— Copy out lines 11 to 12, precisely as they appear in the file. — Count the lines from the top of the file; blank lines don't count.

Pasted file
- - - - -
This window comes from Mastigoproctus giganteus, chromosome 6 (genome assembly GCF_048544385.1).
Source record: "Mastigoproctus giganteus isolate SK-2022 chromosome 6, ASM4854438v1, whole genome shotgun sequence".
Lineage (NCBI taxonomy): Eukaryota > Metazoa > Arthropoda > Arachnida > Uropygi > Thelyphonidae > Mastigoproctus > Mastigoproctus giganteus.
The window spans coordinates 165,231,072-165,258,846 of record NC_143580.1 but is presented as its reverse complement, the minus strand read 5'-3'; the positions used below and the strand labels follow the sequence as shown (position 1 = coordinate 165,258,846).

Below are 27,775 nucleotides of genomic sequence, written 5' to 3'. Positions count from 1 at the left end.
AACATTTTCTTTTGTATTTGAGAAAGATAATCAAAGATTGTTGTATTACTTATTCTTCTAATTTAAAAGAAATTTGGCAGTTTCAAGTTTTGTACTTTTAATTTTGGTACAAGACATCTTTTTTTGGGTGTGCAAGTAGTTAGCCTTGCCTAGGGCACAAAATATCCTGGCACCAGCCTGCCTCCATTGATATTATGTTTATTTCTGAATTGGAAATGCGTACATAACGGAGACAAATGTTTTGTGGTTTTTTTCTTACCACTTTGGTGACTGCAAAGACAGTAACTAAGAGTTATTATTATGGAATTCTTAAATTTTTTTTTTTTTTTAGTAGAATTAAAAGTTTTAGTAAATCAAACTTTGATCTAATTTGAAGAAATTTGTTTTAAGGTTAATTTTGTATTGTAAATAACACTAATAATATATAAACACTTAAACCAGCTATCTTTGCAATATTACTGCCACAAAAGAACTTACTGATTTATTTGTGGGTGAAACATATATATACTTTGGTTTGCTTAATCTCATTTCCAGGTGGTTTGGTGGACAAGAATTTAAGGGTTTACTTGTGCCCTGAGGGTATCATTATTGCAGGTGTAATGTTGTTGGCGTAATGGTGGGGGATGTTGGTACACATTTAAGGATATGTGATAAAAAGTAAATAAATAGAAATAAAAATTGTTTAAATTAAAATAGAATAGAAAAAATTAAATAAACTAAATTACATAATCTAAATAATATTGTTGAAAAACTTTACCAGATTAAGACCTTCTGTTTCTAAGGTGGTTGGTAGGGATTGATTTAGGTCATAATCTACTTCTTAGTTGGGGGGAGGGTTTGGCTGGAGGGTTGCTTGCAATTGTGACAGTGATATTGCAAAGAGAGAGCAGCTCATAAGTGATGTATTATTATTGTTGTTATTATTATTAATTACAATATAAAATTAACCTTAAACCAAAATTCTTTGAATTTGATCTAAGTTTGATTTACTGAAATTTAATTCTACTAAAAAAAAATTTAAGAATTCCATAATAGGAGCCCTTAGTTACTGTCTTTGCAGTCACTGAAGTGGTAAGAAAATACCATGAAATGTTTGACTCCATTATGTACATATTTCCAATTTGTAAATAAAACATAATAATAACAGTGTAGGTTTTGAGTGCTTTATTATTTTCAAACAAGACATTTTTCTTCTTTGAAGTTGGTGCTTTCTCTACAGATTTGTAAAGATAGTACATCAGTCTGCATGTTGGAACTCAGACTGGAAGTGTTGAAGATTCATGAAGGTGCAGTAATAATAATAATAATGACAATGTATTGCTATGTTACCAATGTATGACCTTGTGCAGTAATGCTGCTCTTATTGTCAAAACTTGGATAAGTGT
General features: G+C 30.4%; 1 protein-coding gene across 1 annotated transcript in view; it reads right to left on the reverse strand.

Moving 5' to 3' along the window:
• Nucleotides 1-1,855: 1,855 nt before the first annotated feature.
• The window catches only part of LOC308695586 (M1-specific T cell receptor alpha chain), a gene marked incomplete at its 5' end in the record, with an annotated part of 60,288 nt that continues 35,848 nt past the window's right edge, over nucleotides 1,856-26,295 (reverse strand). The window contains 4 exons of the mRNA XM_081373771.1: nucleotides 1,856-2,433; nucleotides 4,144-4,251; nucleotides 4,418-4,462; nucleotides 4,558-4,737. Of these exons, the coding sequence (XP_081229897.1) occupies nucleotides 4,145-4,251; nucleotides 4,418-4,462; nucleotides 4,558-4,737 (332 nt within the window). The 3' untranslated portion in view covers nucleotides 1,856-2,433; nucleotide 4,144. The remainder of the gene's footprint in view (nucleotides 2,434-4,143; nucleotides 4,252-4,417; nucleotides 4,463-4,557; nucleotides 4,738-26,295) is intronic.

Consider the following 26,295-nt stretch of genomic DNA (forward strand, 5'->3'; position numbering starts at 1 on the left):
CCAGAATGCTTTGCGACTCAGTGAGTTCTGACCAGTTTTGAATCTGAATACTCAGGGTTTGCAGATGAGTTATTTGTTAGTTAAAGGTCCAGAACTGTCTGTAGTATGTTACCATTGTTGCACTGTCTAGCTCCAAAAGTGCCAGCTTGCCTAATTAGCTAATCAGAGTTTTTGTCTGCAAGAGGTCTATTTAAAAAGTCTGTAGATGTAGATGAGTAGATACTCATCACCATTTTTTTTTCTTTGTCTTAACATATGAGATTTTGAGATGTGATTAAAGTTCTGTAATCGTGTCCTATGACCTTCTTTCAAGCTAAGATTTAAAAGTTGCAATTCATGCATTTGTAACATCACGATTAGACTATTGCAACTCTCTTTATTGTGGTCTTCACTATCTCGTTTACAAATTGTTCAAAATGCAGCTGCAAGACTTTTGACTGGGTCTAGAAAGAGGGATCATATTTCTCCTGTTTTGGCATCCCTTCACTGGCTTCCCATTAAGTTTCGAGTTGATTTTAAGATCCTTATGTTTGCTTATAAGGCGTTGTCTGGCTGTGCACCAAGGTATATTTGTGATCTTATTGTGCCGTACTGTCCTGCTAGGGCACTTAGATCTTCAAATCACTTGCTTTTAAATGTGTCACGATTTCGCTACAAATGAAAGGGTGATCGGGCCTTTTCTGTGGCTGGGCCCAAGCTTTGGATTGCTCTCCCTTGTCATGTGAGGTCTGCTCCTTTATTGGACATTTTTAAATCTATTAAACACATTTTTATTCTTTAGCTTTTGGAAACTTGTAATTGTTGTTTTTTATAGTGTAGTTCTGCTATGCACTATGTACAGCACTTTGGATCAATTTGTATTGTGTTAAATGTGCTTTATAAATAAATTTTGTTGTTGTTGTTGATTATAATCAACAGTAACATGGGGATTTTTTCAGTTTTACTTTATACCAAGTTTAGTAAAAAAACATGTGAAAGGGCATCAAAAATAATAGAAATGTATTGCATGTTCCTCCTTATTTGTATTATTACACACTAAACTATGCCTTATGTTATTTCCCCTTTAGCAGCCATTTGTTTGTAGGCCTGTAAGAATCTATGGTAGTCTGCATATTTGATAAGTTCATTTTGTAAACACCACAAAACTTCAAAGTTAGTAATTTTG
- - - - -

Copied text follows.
Consider the following 26,295-nt stretch of genomic DNA (forward strand, 5'->3'; position numbering starts at 1 on the left):
CCAGAATGCTTTGCGACTCAGTGAGTTCTGACCAGTTTTGAATCTGAATACTCAGGGTTTGCAGATGAGTTATTTGTTAGTTAAAGGTCCAGAACTGTCTGTAGTATGTTACCATTGTTGCACTGTCTAGCTCCAAAAGTGCCAGCTTGCCTAATTAGCTAATCAGAGTTTTTGTCTGCAAGAGGTCTATTTAAAAAGTCTGTAGATGTAGATGAGTAGATACTCATCACCATTTTTTTTTCTTTGTCTTAACATATGAGATTTTGAGATGTGATTAAAGTTCTGTAATCGTGTCCTATGACCTTCTTTCAAGCTAAGATTTAAAAGTTGCAATTCATGCATTTGTAACATCACGATTAGACTATTGCAACTCTCTTTATTGTGGTCTTCACTATCTCGTTTACAAATTGTTCAAAATGCAGCTGCAAGACTTTTGACTGGGTCTAGAAAGAGGGATCATATTTCTCCTGTTTTGGCATCCCTTCACTGGCTTCCCATTAAGTTTCGAGTTGATTTTAAGATCCTTATGTTTGCTTATAAGGCGTTGTCTGGCTGTGCACCAAGGTATATTTGTGATCTTATTGTGCCGTACTGTCCTGCTAGGGCACTTAGATCTTCAAATCACTTGCTTTTAAATGTGTCACGATTTCGCTACAAATGAAAGGGTGATCGGGCCTTTTCTGTGGCTGGGCCCAAGCTTTGGATTGCTCTCCCTTGTCATGTGAGGTCTGCTCCTTTATTGGACATTTTTAAATCTATTAAACACATTTTTATTCTTTAGCTTTTGGAAACTTGTAATTGTTGTTTTTTATAGTGTAGTTCTGCTATGCACTATGTACAGCACTTTGGATCAATTTGTATTGTGTTAAATGTGCTTTATAAATAAATTTTGTTGTTGTTGTTGATTATAATCAACAGTAACATGGGGATTTTTTCAGTTTTACTTTATACCAAGTTTAGTAAAAAAACATGTGAAAGGGCATCAAAAATAATAGAAATGTATTGCATGTTCCTCCTTATTTGTATTATTACACACTAAACTATGCCTTATGTTATTTCCCCTTTAGCAGCCATTTGTTTGTAGGCCTGTAAGAATCTATGGTAGTCTGCATATTTGATAAGTTCATTTTGTAAACACCACAAAACTTCAAAGTTAGTAATTTTG